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Maria Muldaur is blessed with a voice that's both supple and sassy. In fact, her singing seems to grow more soulful with each album. Muldaur has tackled a lot of genres during her 57 years everything from jug band music to bluegrass to rock to jazz to gospel to children's music. Over the last decade or so, Muldaur has focused primarily on blues and rootsy pop. Always smart about her musical choices, she is particularly effective on sultry, seductive numbers like the 11 tunes compiled here.
Though this CD is plenty voluptuous, there's no reason to buy it if you already own Fanning the Flames, Southland of the Heart and Meet Me Where They Play the Blues. The songs are lifted entirely from Muldaur's three previous releases on Telarc, recorded between 1995 and 1999. But if you liked Muldaur's estrogenic radio hit "Midnight at the Oasis" and haven't heard her output since the 1970s, Music For Lovers is a fine introductory sampler. The focus is on slow, steamy songs that celebrate romantic passion, and Muldaur's bluesy voice is perfectly suited to such material.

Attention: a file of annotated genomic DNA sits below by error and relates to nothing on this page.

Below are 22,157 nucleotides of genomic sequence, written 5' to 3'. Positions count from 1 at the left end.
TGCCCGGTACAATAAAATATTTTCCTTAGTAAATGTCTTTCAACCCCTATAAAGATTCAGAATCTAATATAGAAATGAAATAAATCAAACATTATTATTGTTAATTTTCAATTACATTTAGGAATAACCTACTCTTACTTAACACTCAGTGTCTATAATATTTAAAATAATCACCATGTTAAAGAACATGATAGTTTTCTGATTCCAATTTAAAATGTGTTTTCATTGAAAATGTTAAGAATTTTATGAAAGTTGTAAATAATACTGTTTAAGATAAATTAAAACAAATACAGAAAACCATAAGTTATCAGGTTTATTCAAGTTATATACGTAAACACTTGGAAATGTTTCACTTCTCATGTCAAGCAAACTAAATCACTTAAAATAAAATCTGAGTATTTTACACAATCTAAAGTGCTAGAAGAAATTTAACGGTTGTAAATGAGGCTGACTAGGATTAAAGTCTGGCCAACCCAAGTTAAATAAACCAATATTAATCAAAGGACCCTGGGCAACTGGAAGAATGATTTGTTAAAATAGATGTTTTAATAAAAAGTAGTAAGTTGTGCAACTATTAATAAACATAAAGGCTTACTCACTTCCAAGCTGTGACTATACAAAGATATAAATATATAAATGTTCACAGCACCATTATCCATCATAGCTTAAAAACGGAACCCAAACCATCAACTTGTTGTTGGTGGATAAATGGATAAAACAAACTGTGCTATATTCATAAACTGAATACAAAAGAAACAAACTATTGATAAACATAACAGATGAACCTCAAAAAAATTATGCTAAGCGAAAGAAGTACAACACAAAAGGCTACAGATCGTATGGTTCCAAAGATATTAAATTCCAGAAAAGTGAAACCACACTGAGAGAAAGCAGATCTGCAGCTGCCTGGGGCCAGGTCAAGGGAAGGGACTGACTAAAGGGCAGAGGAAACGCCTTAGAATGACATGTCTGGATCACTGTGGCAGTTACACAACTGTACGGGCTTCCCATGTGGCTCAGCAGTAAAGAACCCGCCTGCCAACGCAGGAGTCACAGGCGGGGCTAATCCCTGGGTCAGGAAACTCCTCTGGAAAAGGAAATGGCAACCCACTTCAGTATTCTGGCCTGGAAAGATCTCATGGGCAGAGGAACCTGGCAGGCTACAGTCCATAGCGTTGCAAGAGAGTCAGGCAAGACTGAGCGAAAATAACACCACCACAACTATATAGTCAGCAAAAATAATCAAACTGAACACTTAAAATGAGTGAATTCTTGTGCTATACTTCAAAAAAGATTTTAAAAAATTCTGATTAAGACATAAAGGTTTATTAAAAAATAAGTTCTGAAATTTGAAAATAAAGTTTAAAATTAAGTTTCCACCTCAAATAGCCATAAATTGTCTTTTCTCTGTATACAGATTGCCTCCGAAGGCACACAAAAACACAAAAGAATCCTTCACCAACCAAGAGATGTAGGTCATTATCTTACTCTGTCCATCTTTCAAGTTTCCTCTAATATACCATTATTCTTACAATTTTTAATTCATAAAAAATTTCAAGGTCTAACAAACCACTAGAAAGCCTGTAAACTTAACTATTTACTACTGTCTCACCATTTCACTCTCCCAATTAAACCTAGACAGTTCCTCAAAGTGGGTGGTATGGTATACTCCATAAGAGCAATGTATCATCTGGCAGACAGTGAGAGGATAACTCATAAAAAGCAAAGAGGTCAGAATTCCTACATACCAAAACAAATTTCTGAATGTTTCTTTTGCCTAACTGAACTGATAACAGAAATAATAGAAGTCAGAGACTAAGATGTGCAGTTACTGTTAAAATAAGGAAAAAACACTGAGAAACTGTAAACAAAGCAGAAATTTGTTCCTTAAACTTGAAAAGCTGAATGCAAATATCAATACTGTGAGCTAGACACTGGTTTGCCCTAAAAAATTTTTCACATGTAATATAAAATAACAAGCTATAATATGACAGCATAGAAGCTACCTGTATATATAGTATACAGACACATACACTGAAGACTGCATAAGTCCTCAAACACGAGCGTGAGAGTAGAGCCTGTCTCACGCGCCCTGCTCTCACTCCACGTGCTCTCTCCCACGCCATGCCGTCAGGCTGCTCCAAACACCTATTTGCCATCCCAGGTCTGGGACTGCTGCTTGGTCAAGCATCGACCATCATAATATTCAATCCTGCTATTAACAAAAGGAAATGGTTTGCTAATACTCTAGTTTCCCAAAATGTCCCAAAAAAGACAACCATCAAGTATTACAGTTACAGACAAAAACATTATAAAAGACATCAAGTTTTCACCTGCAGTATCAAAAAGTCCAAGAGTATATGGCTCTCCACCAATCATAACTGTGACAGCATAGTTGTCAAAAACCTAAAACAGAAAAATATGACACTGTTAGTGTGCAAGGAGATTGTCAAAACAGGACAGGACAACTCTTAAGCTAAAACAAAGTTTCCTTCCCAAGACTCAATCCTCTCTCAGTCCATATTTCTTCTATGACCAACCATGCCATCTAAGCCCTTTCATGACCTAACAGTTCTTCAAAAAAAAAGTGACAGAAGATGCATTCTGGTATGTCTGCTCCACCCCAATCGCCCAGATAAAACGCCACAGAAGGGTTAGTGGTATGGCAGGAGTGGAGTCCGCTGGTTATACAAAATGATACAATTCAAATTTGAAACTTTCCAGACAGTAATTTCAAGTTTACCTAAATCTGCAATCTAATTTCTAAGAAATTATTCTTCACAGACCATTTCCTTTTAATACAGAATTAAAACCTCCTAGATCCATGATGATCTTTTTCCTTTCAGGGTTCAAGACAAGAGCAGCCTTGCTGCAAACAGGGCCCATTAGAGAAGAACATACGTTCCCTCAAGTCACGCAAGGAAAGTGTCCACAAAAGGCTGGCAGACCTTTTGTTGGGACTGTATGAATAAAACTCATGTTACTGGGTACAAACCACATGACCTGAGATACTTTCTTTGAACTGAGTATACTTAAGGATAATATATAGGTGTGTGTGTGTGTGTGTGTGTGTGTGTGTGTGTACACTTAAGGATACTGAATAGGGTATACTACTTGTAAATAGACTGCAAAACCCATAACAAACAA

Music For Lovers includes tunes written by Greg Brown ("Think About You," "Someday When We're Both Alone"), David Steen ("Latersville), John Hiatt ("It Feels Like Rain"), Bruce Cockburn ("Southland of the Heart"), and other underrated songwriters. The songs vary between bluesy, intimate numbers colored by atmospheric electric guitars and keys, to jazzier, horn-and-piano-based tunes from Muldaur's last release Meet Me Where They Play the Blues, including the singer's classy duet with Charles Brown on "Gee Baby, Ain't I Good To You." While a few more up-tempo numbers might have added an energy boost to this collection, it still rates as a fine musical paean to that oldest of human activities: makin' whoopee.
Lyrically, the album is best summed up by lines from the song "I Wanna Be Loved:" "I feel like acting my age. I'm past the stage of merely turtledoving. I'm in no mood to resist. And I insist the world owes me some lovin'."
Muldaur's attitude is pure Mae West, and her limber, distinctive voice compares favorably to her idol Bessie Smith's. We eagerly await Muldaur's planned tribute to Smith.
Track Listing: Fanning the Flames; Think About You; Latersville; It Feels Like Rain; Gee Baby, Ain't I Good To You; We Can Let It Happen Tonight; Soothe Me; Talk Real Slow; I Wanna Be Loved; Someday When We're Both Alone; Southland of the Heart
I love jazz because anything is possible; it has few rules and the best jazz breaks those ones. I prefer free improv because it doesn't really have any rules at all.
I was first exposed to jazz in my teens (in the late sixties).
The first jazz record I bought was Filles de Kilimanjaro by Miles Davis, shortly followed by Extrapolation by John McLaughlin.
My advice to new listeners is to listen as widely as possible and not to make snap judgments--stick with it.